January is the ideal time to start getting eye exams

Eye chart and eye exam at Performance Eyecare

January is a great time to schedule your annual eye exam. Just remember, “a new year, a new eye exam” to help you remember.

Eye exams are often pushed aside by people with great vision and even those with poor sight, but routine exams are important regardless of age or physical health.

The eye doctors do much more than determine your prescription, if any, for eyeglasses or contact lenses during your eye exam. They also check them for common eye diseases, assess how your eyes work together as a team and evaluate your eyes as an indicator of your overall health.

Eye doctors are often the first health care professionals to detect chronic systematic diseases such as high blood pressure and diabetes.

So what does e eye doctor check for during your eye exam? As mentioned above, it’s more than you think.

Eye doctors check the eyes for refractive error, which refers to nearsightedness, farsightedness and astigmatism. This can be corrected with eye glasses, contacts or surgery.

They also check for amblyopia, which occurs when the eyes are turned or when one eye has a much different prescription than the other. In addition, they can check for strabismus (crossed or turned eyes), eye teaming problems, focusing problems, eye diseases such as glaucoma and diabetic retinopathy, and other diseases.

Be sure to schedule an eye exam soon, especially if you haven’t one in over a year. You can schedule an appointment at any of our MO or IL locations over the phone or online!

Computer Vision Syndrome (CVS)

Computer Vision Syndrome is a condition resulting from extended use of display devices such as computers, tablets, or cell phones. Though often temporary, the condition can result in symptoms such as blurred visions, headaches, redness of the eye, dry eyes, double vision, or dizziness. CVS affects as many as 90% of computer users who spend more than three hours a day at a computer.

Most instances of CVS are caused by one of the following: glares, poor posture, poor lighting, or uncorrected vision problems.

Addressing CVS

To mitigate the effects of extended computer use, doctors recommend following the 20-20-20 rule; take a 20-second break to view something 20 feet away every 20 minutes.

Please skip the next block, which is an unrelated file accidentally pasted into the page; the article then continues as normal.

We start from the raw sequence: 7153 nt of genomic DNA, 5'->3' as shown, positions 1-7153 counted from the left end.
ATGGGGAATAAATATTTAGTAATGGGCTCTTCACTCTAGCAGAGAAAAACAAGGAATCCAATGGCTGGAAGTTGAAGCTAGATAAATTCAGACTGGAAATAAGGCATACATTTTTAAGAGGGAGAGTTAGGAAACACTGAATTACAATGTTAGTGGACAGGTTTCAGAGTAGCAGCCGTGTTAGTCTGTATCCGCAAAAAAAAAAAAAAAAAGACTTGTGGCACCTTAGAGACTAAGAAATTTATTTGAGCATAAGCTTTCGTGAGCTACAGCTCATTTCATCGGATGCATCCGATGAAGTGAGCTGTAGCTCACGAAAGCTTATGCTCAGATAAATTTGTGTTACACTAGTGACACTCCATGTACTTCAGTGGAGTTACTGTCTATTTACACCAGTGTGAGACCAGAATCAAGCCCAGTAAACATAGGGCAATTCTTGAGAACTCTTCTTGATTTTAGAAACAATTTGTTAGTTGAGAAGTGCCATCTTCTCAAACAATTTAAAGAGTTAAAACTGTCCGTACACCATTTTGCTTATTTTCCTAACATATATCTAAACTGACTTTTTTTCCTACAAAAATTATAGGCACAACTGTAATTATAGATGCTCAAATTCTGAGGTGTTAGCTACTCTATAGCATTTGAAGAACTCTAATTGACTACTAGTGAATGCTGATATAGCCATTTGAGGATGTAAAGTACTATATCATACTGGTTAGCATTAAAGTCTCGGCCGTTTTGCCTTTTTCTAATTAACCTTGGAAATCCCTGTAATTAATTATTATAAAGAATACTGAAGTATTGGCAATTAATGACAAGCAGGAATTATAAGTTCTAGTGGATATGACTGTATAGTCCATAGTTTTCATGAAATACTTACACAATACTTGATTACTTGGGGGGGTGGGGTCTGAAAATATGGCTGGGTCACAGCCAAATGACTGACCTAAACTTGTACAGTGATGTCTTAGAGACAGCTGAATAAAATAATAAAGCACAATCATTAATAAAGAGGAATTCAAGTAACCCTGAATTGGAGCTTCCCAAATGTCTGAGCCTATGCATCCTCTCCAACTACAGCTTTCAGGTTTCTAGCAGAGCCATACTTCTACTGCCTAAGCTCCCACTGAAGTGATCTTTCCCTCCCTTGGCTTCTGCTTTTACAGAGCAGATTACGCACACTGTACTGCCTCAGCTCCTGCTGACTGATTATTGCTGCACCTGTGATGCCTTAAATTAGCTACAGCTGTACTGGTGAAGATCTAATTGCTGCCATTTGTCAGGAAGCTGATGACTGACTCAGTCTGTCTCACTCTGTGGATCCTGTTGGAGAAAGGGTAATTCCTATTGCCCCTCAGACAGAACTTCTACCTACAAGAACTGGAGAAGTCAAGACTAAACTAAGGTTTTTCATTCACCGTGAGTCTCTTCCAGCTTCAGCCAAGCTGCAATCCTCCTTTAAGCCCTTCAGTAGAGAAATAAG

Your glasses can also help prevent eye damage! Consider upgrading to blue-light resistant lenses, which can lesson the impact of screen time.

If you think you may be suffering from CVS, schedule an appointment at one of our offices today.

Diabetic Eye Disease Month

Did you know Diabetes can affect your vision?

Diabetes is a debilitating disease affecting over 29 million Americans. According to the Centers for Disease Control, more than one-fourth of this population is not diagnosed. Although most commonly associated with controlling blood sugar levels, diabetes is a systemic disease that, left untreated or poorly managed, can cause damage throughout the body including the heart, kidneys and retina. It is also a leading cause of blindness in the US (National Eye Institute).

November is recognized as National Diabetes Month. Take the time to learn your risk factors and, if you’ve been diagnosed with diabetes, learn how you can protect your vision.

Diabetes’ impact on the eyes

Diabetes causes progressive nerve damage and damage to the blood vessels leading to the retina, resulting in several types of diabetic eye disease:

  • Diabetic retinopathy: When the blood vessels are damaged, they will leak blood or other fluids, causing distorted vision and blindness.
  • Diabetic macular edema: The macula is in the center of the retina, and enables sharp central vision. Diabetic retinopathy can cause the macula to swell: blurring vision.
  • Cataracts: Although most people will develop cataracts, diabetics often develop cataracts earlier in life.
  • Glaucoma: Glaucoma is damage to the optic nerve due to elevated pressure in the eye. Diabetics are twice as likely to develop glaucoma than other people.

Diabetics can protect their vision and improve their health by:

  • Managing blood sugar levels through good nutrition, exercise and (if prescribed) medication;
  • Regular doctor visits to monitor HBA1C (blood glucose) levels and kidney function;
  • Annual complete dilated eye exams. In a dilated exam, your eye doctor can see things that might not be apparent through a routine vision screening.

For more information on Diabetic Eye Disease and protecting your vision, contact Performance Eyecare.